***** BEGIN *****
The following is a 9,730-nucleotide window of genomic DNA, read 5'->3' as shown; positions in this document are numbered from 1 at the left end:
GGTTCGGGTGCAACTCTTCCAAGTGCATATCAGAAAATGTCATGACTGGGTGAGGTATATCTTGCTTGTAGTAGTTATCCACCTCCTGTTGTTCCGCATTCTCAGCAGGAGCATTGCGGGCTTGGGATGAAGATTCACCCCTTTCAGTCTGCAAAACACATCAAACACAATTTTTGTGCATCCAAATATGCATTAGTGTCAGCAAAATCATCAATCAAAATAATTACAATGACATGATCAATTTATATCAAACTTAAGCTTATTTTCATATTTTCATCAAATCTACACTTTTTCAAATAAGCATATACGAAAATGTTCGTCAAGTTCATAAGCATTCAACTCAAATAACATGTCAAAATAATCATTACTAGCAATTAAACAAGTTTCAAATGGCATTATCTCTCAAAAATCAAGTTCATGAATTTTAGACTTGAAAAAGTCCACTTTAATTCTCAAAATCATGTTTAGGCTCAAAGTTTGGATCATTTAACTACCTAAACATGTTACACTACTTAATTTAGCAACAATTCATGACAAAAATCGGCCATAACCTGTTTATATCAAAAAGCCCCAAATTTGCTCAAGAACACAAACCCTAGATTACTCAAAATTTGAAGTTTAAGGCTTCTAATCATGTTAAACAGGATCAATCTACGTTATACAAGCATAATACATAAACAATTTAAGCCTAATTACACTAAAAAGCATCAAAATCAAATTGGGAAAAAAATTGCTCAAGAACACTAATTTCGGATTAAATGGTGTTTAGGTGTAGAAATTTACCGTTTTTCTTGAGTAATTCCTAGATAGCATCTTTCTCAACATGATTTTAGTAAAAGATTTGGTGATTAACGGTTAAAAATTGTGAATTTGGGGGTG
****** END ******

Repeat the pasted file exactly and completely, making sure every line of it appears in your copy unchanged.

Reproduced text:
The following is a 9,730-nucleotide window of genomic DNA, read 5'->3' as shown; positions in this document are numbered from 1 at the left end:
GGTTCGGGTGCAACTCTTCCAAGTGCATATCAGAAAATGTCATGACTGGGTGAGGTATATCTTGCTTGTAGTAGTTATCCACCTCCTGTTGTTCCGCATTCTCAGCAGGAGCATTGCGGGCTTGGGATGAAGATTCACCCCTTTCAGTCTGCAAAACACATCAAACACAATTTTTGTGCATCCAAATATGCATTAGTGTCAGCAAAATCATCAATCAAAATAATTACAATGACATGATCAATTTATATCAAACTTAAGCTTATTTTCATATTTTCATCAAATCTACACTTTTTCAAATAAGCATATACGAAAATGTTCGTCAAGTTCATAAGCATTCAACTCAAATAACATGTCAAAATAATCATTACTAGCAATTAAACAAGTTTCAAATGGCATTATCTCTCAAAAATCAAGTTCATGAATTTTAGACTTGAAAAAGTCCACTTTAATTCTCAAAATCATGTTTAGGCTCAAAGTTTGGATCATTTAACTACCTAAACATGTTACACTACTTAATTTAGCAACAATTCATGACAAAAATCGGCCATAACCTGTTTATATCAAAAAGCCCCAAATTTGCTCAAGAACACAAACCCTAGATTACTCAAAATTTGAAGTTTAAGGCTTCTAATCATGTTAAACAGGATCAATCTACGTTATACAAGCATAATACATAAACAATTTAAGCCTAATTACACTAAAAAGCATCAAAATCAAATTGGGAAAAAAATTGCTCAAGAACACTAATTTCGGATTAAATGGTGTTTAGGTGTAGAAATTTACCGTTTTTCTTGAGTAATTCCTAGATAGCATCTTTCTCAACATGATTTTAGTAAAAGATTTGGTGATTAACGGTTAAAAATTGTGAATTTGGGGGTG